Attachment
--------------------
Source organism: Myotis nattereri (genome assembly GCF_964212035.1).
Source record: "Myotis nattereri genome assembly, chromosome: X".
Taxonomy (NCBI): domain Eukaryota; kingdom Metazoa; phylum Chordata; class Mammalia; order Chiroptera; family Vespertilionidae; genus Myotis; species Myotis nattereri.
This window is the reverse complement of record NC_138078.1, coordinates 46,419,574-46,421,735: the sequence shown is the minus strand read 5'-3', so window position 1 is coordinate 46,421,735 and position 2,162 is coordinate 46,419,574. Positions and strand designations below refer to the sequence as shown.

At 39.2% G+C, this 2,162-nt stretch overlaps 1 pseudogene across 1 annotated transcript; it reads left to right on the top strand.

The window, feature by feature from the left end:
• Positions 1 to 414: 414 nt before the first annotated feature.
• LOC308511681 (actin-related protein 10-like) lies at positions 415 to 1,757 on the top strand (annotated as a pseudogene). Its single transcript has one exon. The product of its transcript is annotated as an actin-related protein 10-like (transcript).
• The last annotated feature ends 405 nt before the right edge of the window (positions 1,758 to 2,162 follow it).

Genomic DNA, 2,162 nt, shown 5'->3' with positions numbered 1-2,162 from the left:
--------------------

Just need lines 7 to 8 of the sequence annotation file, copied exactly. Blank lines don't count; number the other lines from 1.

• Positions 1 to 414: 414 nt before the first annotated feature.
• LOC308511681 (actin-related protein 10-like) lies at positions 415 to 1,757 on the top strand (annotated as a pseudogene). Its single transcript has one exon. The product of its transcript is annotated as an actin-related protein 10-like (transcript).